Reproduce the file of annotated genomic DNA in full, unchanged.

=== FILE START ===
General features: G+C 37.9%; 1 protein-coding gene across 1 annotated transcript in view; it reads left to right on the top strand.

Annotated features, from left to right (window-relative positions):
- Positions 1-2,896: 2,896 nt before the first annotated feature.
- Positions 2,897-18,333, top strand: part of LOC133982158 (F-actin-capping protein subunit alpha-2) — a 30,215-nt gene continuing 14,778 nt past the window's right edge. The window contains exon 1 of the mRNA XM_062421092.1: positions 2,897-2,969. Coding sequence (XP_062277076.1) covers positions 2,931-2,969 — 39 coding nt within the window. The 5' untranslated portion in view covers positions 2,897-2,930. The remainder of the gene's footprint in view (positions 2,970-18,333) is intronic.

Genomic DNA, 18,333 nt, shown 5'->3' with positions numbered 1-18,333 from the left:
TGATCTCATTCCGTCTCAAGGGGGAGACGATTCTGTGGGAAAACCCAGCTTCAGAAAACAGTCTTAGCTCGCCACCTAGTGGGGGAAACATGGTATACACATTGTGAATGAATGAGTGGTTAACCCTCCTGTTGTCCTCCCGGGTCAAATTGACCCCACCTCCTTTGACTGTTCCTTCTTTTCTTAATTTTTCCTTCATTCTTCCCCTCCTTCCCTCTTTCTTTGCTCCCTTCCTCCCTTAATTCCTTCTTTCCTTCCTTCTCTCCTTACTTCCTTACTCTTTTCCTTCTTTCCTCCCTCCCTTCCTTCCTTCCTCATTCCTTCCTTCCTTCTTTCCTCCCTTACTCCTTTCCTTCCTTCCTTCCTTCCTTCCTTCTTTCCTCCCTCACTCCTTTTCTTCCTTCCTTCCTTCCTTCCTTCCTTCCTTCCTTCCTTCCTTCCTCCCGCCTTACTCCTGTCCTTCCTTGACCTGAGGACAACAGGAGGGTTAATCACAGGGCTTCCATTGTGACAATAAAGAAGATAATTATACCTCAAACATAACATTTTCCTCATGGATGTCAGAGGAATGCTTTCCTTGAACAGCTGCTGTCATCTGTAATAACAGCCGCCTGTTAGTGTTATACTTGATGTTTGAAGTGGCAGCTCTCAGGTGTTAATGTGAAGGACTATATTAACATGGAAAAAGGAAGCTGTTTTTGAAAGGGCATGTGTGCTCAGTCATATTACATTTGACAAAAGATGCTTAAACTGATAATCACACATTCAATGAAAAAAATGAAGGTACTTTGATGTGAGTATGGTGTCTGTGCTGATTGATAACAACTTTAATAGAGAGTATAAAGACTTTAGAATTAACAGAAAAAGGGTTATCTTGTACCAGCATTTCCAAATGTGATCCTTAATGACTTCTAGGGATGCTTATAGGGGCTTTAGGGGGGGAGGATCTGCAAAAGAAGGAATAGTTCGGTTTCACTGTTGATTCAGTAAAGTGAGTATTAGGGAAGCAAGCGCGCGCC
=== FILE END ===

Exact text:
General features: G+C 37.9%; 1 protein-coding gene across 1 annotated transcript in view; it reads left to right on the top strand.

Annotated features, from left to right (window-relative positions):
- Positions 1-2,896: 2,896 nt before the first annotated feature.
- Positions 2,897-18,333, top strand: part of LOC133982158 (F-actin-capping protein subunit alpha-2) — a 30,215-nt gene continuing 14,778 nt past the window's right edge. The window contains exon 1 of the mRNA XM_062421092.1: positions 2,897-2,969. Coding sequence (XP_062277076.1) covers positions 2,931-2,969 — 39 coding nt within the window. The 5' untranslated portion in view covers positions 2,897-2,930. The remainder of the gene's footprint in view (positions 2,970-18,333) is intronic.

Genomic DNA, 18,333 nt, shown 5'->3' with positions numbered 1-18,333 from the left:
TGATCTCATTCCGTCTCAAGGGGGAGACGATTCTGTGGGAAAACCCAGCTTCAGAAAACAGTCTTAGCTCGCCACCTAGTGGGGGAAACATGGTATACACATTGTGAATGAATGAGTGGTTAACCCTCCTGTTGTCCTCCCGGGTCAAATTGACCCCACCTCCTTTGACTGTTCCTTCTTTTCTTAATTTTTCCTTCATTCTTCCCCTCCTTCCCTCTTTCTTTGCTCCCTTCCTCCCTTAATTCCTTCTTTCCTTCCTTCTCTCCTTACTTCCTTACTCTTTTCCTTCTTTCCTCCCTCCCTTCCTTCCTTCCTCATTCCTTCCTTCCTTCTTTCCTCCCTTACTCCTTTCCTTCCTTCCTTCCTTCCTTCCTTCTTTCCTCCCTCACTCCTTTTCTTCCTTCCTTCCTTCCTTCCTTCCTTCCTTCCTTCCTTCCTTCCTCCCGCCTTACTCCTGTCCTTCCTTGACCTGAGGACAACAGGAGGGTTAATCACAGGGCTTCCATTGTGACAATAAAGAAGATAATTATACCTCAAACATAACATTTTCCTCATGGATGTCAGAGGAATGCTTTCCTTGAACAGCTGCTGTCATCTGTAATAACAGCCGCCTGTTAGTGTTATACTTGATGTTTGAAGTGGCAGCTCTCAGGTGTTAATGTGAAGGACTATATTAACATGGAAAAAGGAAGCTGTTTTTGAAAGGGCATGTGTGCTCAGTCATATTACATTTGACAAAAGATGCTTAAACTGATAATCACACATTCAATGAAAAAAATGAAGGTACTTTGATGTGAGTATGGTGTCTGTGCTGATTGATAACAACTTTAATAGAGAGTATAAAGACTTTAGAATTAACAGAAAAAGGGTTATCTTGTACCAGCATTTCCAAATGTGATCCTTAATGACTTCTAGGGATGCTTATAGGGGCTTTAGGGGGGGAGGATCTGCAAAAGAAGGAATAGTTCGGTTTCACTGTTGATTCAGTAAAGTGAGTATTAGGGAAGCAAGCGCGCGCC